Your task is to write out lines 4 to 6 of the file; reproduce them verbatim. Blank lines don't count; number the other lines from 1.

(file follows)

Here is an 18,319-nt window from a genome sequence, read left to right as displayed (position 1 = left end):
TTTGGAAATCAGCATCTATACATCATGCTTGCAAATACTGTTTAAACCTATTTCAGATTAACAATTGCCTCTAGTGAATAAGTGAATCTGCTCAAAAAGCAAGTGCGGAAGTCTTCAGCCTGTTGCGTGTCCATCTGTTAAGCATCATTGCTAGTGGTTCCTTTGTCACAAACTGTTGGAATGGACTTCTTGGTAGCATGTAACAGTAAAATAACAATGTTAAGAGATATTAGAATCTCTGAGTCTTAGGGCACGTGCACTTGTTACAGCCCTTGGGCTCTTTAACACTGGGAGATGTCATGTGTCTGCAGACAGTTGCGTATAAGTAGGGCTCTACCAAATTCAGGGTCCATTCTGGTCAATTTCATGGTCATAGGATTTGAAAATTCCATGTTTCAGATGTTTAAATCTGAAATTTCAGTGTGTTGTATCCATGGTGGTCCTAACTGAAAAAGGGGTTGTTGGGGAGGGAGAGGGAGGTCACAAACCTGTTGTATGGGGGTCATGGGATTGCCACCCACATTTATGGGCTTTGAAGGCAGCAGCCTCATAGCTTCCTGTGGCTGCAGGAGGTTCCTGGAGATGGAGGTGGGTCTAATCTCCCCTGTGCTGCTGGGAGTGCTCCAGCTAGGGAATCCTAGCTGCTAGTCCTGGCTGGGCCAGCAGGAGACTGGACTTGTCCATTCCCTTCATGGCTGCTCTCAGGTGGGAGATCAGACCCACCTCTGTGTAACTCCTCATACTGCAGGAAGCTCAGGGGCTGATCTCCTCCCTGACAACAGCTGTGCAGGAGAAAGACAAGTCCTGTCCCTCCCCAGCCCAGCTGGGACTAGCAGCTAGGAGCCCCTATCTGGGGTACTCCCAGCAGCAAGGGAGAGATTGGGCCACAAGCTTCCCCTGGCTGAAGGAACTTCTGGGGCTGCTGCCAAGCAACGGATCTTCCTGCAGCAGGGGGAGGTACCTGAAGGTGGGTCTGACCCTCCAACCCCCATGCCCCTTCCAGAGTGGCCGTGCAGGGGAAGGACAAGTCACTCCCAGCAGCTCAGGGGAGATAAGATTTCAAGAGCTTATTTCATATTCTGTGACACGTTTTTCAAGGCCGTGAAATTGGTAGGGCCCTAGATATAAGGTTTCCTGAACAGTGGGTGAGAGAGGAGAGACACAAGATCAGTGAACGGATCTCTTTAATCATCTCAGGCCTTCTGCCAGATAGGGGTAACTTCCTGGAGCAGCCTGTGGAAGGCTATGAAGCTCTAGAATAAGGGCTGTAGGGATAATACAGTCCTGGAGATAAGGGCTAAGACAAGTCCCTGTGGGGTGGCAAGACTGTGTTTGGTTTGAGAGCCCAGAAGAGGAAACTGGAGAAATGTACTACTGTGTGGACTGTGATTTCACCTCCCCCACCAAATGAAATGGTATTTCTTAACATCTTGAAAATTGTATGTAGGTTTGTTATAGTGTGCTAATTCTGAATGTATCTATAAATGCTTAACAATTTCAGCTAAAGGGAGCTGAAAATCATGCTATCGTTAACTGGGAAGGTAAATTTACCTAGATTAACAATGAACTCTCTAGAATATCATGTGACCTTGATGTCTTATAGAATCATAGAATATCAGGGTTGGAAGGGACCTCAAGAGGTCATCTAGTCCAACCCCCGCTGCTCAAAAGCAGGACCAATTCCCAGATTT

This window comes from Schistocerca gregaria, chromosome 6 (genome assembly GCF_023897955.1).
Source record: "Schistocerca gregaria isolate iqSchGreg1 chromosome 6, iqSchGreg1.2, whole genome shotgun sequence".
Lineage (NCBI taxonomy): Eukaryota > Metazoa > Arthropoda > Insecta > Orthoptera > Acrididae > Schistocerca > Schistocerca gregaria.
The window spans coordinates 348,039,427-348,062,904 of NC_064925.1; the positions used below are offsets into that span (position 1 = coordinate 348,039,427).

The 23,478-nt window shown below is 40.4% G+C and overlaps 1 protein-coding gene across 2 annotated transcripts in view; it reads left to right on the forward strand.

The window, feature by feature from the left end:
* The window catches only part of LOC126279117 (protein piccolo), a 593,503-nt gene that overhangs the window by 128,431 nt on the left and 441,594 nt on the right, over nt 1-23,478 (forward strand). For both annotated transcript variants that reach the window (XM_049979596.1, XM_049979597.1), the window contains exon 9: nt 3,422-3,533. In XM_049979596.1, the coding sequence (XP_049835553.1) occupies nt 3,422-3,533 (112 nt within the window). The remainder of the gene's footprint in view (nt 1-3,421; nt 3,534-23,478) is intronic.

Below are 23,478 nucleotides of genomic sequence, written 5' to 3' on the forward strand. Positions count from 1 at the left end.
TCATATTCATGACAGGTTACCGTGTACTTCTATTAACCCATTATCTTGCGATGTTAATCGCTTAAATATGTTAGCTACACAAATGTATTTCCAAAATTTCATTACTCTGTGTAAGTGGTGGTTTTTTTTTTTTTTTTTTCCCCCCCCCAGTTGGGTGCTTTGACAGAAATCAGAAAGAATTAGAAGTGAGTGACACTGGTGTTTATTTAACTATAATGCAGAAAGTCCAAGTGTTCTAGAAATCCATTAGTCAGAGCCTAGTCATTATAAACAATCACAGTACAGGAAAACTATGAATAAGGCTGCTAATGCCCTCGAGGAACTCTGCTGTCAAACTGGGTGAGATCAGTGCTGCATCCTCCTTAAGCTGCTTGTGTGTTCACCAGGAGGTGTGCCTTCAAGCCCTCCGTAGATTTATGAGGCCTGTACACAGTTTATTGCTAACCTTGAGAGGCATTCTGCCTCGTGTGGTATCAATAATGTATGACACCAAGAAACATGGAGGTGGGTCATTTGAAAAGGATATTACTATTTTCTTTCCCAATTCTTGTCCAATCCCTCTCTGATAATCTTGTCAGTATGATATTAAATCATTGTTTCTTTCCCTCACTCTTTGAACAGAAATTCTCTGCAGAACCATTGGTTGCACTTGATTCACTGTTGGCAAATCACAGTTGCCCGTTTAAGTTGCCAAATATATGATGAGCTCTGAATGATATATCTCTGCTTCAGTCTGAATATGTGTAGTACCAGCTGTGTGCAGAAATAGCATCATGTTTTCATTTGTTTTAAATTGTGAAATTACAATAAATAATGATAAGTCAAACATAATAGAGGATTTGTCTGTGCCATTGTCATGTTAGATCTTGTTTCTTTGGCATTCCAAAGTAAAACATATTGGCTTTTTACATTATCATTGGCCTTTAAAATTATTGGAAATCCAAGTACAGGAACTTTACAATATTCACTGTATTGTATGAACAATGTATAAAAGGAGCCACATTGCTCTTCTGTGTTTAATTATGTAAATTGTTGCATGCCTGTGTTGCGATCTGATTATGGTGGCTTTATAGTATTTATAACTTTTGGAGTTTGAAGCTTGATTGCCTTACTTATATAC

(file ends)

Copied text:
Source record: "Schistocerca gregaria isolate iqSchGreg1 chromosome 6, iqSchGreg1.2, whole genome shotgun sequence".
Lineage (NCBI taxonomy): Eukaryota > Metazoa > Arthropoda > Insecta > Orthoptera > Acrididae > Schistocerca > Schistocerca gregaria.
The window spans coordinates 348,039,427-348,062,904 of NC_064925.1; the positions used below are offsets into that span (position 1 = coordinate 348,039,427).